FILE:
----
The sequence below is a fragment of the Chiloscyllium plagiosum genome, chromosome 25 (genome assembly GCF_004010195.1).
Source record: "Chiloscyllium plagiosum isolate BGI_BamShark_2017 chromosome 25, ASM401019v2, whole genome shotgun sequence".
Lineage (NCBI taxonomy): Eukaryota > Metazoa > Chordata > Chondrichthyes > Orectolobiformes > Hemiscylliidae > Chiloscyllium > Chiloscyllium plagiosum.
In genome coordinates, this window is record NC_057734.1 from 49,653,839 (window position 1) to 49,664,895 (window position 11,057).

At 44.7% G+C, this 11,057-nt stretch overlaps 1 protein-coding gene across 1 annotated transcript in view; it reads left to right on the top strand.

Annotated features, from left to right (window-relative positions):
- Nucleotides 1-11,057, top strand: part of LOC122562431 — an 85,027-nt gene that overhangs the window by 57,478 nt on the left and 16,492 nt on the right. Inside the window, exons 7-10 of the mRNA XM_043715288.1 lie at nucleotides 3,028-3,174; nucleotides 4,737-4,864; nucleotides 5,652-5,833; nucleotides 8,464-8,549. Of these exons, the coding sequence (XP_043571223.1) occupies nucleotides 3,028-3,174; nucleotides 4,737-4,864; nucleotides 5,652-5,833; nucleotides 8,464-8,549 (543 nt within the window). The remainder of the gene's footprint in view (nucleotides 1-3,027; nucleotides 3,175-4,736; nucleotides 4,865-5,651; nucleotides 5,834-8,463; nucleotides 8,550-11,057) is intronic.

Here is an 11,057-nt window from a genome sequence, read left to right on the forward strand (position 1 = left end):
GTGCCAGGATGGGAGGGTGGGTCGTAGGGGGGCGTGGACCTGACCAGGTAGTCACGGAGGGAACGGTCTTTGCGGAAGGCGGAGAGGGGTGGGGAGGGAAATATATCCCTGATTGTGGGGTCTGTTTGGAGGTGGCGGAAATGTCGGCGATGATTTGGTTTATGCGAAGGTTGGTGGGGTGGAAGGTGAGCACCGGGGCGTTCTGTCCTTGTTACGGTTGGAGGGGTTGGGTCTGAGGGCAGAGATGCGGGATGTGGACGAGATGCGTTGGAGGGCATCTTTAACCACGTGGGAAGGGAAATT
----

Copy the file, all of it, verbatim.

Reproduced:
The sequence below is a fragment of the Chiloscyllium plagiosum genome, chromosome 25 (genome assembly GCF_004010195.1).
Source record: "Chiloscyllium plagiosum isolate BGI_BamShark_2017 chromosome 25, ASM401019v2, whole genome shotgun sequence".
Lineage (NCBI taxonomy): Eukaryota > Metazoa > Chordata > Chondrichthyes > Orectolobiformes > Hemiscylliidae > Chiloscyllium > Chiloscyllium plagiosum.
In genome coordinates, this window is record NC_057734.1 from 49,653,839 (window position 1) to 49,664,895 (window position 11,057).

At 44.7% G+C, this 11,057-nt stretch overlaps 1 protein-coding gene across 1 annotated transcript in view; it reads left to right on the top strand.

Annotated features, from left to right (window-relative positions):
- Nucleotides 1-11,057, top strand: part of LOC122562431 — an 85,027-nt gene that overhangs the window by 57,478 nt on the left and 16,492 nt on the right. Inside the window, exons 7-10 of the mRNA XM_043715288.1 lie at nucleotides 3,028-3,174; nucleotides 4,737-4,864; nucleotides 5,652-5,833; nucleotides 8,464-8,549. Of these exons, the coding sequence (XP_043571223.1) occupies nucleotides 3,028-3,174; nucleotides 4,737-4,864; nucleotides 5,652-5,833; nucleotides 8,464-8,549 (543 nt within the window). The remainder of the gene's footprint in view (nucleotides 1-3,027; nucleotides 3,175-4,736; nucleotides 4,865-5,651; nucleotides 5,834-8,463; nucleotides 8,550-11,057) is intronic.

Here is an 11,057-nt window from a genome sequence, read left to right on the forward strand (position 1 = left end):
GTGCCAGGATGGGAGGGTGGGTCGTAGGGGGGCGTGGACCTGACCAGGTAGTCACGGAGGGAACGGTCTTTGCGGAAGGCGGAGAGGGGTGGGGAGGGAAATATATCCCTGATTGTGGGGTCTGTTTGGAGGTGGCGGAAATGTCGGCGATGATTTGGTTTATGCGAAGGTTGGTGGGGTGGAAGGTGAGCACCGGGGCGTTCTGTCCTTGTTACGGTTGGAGGGGTTGGGTCTGAGGGCAGAGATGCGGGATGTGGACGAGATGCGTTGGAGGGCATCTTTAACCACGTGGGAAGGGAAATT